Five key points from Boris Johnson's winter Covid plan 2021

By Jayke Brophy

Boris Johnson has today announced his ‘winter plan’ for dealing with Coronavirus in the coming months.

The PM appeared before the press at Downing Street alongside Medical Officers Professor Chris Whitty and Sir Patrick Vallance to lay out the framework for how he expects the UK to live with covid over the winter.

Here are the 5 key things you need to know following today’s press conference.

READ MORE: Boris Johnson confirms 2021 winter Covid-19 plan

No Covid Certificates…for now

Following days of uncertainty, it was today confirmed that vaccine passports, which would have seen people visiting nightclubs or attending major events having to show proof of double vaccine status or covid immunity to be allowed in, have been scrapped for the time being.

The plans had been seen as controversial by many, with Health Secretary Sajid Javid telling the BBC on Sunday that he “never liked the idea of saying to people you must show your papers to do what is just an everyday activity.”

Today it was confirmed that the passports would not be brought in from the start of October, however, the PM refused to rule out their eventual use completely.

Mr Johnson said: “It is just not sensible to completely rule out this option now. We must face the fact they may be the difference in businesses staying open at full capacity, or not."

The PM also stated that over 200 different events have already asked for people to prove they have received both jabs or are currently testing negative for Covid, since July 19.

Plan B

As with the potential for the future use of Covid passports, the PM also laid out his ‘Plan B’ restrictions that may be put into place, should the NHS begin to become overwhelmed once again this winter.

‘Plan A’ is to continue with the vaccine rollout, including booster jabs, and continue to encourage people to use face masks and get tested regularly.

However, should these measures not be enough, ‘Plan B’ may be introduced, in a scheme that appears to mirror the ‘tier restrictions’ system from last winter.

The plans include a potential return to working from home, the reintroduction of face masks in places such as shops and restaurants, and the introduction of vaccine passports.

The PM said that he “reserves the right” to reintroduce restrictions in the coming months.

Booster jabs

Over 30 million people will be offered a booster jab over the winter, with the rollout to start next week.

People from the first nine priority groups from the original vaccine rollout will be among the first to be offered their booster jab from next week.

These groups include anyone aged 16 and over who is immunosuppressed, anyone aged over 70, and frontline health & social care workers.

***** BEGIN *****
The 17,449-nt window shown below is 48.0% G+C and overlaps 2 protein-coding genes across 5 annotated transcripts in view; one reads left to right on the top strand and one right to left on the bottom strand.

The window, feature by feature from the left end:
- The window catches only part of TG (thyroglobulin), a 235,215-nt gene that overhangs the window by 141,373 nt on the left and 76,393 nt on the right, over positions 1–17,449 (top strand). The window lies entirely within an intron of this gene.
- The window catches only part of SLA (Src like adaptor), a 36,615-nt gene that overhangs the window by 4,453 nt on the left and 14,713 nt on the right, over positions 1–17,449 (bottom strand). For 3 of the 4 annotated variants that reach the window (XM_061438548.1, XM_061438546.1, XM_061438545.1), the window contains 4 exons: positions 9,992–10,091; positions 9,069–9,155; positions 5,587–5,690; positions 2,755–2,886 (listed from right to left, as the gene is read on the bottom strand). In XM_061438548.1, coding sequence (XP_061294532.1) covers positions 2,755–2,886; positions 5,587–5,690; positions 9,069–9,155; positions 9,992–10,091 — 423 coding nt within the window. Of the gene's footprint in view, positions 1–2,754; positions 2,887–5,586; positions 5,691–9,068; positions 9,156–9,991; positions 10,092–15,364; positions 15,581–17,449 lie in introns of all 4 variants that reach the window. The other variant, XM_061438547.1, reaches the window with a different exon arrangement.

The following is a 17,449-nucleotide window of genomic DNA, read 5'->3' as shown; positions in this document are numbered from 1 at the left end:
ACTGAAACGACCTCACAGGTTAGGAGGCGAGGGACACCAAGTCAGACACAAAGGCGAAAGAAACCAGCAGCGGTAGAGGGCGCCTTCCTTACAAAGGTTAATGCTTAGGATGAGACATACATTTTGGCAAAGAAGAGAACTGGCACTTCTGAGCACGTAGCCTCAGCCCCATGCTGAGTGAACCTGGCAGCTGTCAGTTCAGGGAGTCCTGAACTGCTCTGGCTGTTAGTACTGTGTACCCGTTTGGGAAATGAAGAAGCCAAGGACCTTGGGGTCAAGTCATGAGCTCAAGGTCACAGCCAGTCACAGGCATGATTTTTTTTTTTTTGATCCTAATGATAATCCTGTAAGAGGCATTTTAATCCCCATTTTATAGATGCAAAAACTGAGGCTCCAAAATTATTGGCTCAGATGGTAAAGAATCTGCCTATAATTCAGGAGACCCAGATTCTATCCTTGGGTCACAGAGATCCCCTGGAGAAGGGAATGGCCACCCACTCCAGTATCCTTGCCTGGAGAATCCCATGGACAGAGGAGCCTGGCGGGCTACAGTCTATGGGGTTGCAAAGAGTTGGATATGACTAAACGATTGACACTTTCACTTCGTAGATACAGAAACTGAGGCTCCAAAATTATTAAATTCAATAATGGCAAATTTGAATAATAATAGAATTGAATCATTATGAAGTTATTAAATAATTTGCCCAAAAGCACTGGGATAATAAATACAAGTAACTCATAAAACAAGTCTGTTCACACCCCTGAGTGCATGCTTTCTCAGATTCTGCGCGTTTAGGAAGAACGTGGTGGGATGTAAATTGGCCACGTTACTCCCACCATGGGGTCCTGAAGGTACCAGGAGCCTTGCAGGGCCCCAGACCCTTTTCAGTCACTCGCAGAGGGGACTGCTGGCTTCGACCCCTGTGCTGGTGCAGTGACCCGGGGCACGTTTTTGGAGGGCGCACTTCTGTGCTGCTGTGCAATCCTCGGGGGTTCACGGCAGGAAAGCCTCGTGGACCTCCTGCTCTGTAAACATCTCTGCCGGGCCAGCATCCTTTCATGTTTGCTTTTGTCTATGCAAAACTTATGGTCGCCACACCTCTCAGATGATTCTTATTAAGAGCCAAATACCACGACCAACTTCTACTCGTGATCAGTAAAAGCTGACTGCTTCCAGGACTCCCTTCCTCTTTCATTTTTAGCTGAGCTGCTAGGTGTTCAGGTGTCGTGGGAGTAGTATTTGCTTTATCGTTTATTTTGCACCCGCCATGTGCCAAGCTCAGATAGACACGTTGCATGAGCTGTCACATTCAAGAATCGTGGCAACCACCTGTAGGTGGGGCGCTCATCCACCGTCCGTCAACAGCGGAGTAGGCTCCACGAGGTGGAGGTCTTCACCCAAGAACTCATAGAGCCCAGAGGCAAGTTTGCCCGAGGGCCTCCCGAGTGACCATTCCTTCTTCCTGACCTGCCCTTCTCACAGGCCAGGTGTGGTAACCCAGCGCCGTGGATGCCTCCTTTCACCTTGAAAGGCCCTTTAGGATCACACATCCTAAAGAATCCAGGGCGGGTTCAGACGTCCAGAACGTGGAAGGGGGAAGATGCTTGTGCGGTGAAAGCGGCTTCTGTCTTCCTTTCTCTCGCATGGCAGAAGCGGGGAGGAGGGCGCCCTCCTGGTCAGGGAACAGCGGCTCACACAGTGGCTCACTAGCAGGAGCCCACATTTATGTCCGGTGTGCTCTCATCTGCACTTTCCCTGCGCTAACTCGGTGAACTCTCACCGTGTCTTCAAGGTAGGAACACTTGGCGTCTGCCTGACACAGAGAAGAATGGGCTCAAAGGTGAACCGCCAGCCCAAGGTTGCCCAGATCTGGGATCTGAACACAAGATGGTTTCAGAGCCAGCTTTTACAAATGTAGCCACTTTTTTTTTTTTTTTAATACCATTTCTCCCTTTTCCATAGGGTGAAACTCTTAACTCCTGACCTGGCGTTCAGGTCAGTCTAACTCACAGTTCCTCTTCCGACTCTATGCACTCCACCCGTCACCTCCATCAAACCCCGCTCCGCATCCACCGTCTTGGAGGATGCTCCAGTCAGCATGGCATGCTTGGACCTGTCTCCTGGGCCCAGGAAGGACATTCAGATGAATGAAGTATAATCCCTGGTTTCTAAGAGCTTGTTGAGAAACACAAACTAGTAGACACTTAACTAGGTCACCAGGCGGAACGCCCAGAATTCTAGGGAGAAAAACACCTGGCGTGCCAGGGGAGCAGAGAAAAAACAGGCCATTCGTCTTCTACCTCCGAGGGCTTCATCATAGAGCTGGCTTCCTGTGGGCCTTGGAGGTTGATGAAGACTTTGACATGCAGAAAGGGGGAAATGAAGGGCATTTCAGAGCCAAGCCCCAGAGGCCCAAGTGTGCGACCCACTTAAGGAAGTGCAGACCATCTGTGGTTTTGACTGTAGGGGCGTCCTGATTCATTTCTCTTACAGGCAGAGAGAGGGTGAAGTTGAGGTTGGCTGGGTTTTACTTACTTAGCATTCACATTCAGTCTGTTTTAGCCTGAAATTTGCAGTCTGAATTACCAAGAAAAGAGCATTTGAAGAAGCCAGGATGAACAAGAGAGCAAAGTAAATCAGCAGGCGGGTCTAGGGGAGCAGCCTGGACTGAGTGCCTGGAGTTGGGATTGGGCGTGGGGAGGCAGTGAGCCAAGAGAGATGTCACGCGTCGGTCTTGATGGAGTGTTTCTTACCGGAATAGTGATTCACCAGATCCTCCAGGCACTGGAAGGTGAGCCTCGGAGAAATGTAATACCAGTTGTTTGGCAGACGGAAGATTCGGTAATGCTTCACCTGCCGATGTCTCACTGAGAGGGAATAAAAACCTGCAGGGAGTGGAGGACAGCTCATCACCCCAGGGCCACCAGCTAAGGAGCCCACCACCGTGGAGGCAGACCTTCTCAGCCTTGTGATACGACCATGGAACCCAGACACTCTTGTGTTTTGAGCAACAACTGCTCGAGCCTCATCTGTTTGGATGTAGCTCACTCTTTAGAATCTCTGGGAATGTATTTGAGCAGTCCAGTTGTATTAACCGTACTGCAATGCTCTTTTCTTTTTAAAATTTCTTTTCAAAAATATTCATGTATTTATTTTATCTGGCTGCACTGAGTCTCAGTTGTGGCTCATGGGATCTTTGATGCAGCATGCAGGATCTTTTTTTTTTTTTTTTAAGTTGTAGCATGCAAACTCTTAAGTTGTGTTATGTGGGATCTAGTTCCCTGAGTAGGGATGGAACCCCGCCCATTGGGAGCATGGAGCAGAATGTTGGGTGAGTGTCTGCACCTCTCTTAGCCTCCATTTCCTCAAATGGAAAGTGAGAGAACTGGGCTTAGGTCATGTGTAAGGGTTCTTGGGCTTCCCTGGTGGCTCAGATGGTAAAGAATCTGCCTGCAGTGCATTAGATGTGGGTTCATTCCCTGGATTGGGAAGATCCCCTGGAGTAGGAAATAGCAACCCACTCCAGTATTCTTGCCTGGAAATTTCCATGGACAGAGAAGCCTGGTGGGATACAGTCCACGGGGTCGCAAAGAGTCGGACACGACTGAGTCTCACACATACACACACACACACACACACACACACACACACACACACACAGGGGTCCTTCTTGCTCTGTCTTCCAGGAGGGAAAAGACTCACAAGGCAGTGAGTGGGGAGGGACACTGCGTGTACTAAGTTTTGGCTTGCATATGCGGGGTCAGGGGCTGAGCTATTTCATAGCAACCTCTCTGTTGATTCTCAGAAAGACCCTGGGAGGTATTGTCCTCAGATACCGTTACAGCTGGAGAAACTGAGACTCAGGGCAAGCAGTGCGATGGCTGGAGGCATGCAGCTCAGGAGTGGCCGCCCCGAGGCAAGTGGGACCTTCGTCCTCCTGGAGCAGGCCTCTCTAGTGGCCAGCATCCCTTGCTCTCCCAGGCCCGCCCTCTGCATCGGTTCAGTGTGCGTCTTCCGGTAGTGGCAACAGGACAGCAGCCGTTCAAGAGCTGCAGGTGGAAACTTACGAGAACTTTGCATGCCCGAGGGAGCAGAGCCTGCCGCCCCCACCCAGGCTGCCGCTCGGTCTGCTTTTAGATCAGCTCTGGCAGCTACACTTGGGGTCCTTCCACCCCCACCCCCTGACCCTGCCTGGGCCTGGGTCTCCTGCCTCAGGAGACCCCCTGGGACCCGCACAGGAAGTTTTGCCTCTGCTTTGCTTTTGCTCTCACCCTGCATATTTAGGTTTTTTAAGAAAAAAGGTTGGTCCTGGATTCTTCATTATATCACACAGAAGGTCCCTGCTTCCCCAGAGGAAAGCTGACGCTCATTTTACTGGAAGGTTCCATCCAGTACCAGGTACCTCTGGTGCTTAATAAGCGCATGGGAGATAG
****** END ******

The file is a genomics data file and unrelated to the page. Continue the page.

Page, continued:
The plans have been criticised by some who have questioned their necessity, however, the booster jabs have been backed by the Joint Committee for Vaccination and Immunisation (JCVI).

Pfizer, Moderna and AstraZeneca vaccines have been approved for use as a booster jab.

No update on travel restrictions-but a hint at PCR changes

In perhaps a more surprising turn, there was no mention today of updates to travel restrictions, including how the 'traffic light' system will work in the coming months.

It had been hoped by some that high vaccination numbers would see the scheme scrapped altogether, or the need to take a PCR test removed in favour of a quick, cheaper Lateral Flow Test.

The PM was asked a question by a member of the public during his briefing today on this issue, however rather than announcing any changes, Mr Johnson simply stated more information on the topic would be given at a later date.

The PM said that the Government would “be saying a lot more shortly about the traffic light system, about simplifying it and about what we can do to make the burden of testing less onerous for those coming back into the country.

“That’ll be coming shortly”

An urge to remain cautious

On a day when a further 26,628 cases of Covid were confirmed, along with 185 deaths within 28 days of testing positive for the virus, the Chief Medical Officers have urged people to continue regular testing and consider the use of face masks in indoor settings.

As the colder weather approaches, more indoor gatherings of people are likely to occur, resulting in a potential faster transmission of the virus, something which both Mr Whitty and Sir Patrick are keen to avoid.

Speaking on the spreading of false information on vaccination, Mr Whitty said: “there are people that go around trying to discourage other people from taking a vaccine which could be life-saving or prevent them from having life-changing injuries to themselves.

“Many of those people I regret to say will know they are pedalling untruths but they still do it.

“In my view, they should be ashamed.”


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